David Baker

Horse Madness


means fury; means heat.
   From Hippomanes,
in Ferry’s rendering
of Virgil’s third georgic:
is slick with froth; is blood-
lipped; is spring-wild.
I see it in your eyes.
The horse is meant,
   like us, for madness.
It must be held in halter

lest it rear or run.
   It must be scanted of
leafy foods
spring, to make it lean,
make it less familiar.
These things Virgil knows.
Yet it may run or rear
or with alarm
   betray your presence,
despite your care.

The eyes go everywhere.
   The eyes are orbital, animal;
they reflect both worlds.
So Jackanappes-

—weed we hold
as common marigold—
wraps a sun inside
   its petal before
the sun starts down . . .


Their eyes were my clock.
   Thus the oval eyes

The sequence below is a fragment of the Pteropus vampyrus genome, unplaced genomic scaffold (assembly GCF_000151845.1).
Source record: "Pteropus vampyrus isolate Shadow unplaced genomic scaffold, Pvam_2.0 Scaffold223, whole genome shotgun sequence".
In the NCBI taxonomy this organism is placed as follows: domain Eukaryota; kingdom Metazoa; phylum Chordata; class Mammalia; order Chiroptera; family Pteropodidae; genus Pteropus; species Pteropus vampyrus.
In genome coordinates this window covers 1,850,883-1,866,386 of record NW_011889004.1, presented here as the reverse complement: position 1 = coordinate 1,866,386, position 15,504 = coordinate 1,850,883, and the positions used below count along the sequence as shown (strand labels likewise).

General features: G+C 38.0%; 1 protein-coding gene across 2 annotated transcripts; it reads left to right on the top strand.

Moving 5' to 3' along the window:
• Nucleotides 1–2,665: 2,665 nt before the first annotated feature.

of goats and sheep
turn rounder as their day
goes down. Turn round to see,
in thirst, in pain or panic,
what gallops near, whatever
holds itself away, grinding
   in the brooding dust.
What makes Virgil

so compelling, beyond
   the grace of verse, is
farmer knowledge.
Thus the shepherd sings
he finds his likeness
in their eyes; his judgment
grows of patience, as
practice grows of prudence.
   As goats deserve
no less than sheep deserve . . .


Means burning-in-the-
   marrow; means as-they-
rush-into-the-fire. Meaning
all of us. I look at you
and see—what? Mythology,
song. Thus slaughter begins,
among the bullocks,
when bees are lost
   and must be raised again.
The nose is stopped

(who devised an art
   like this?) and the body
beat until its innards fall.
Then—with marjoram—
a ferment. Then the offal
seeds with bees, and up
they may be gathered.
   Meaning madness
is its own mythology.

The horse begins
   to tremble. The body
shivers; nor whip, nor reins,
nor wide opposing river,
whose rising can bring down
, may hold one back.
These things Virgil knows.
I see it in your eyes. Means
   the face I see is not,
my love, my face.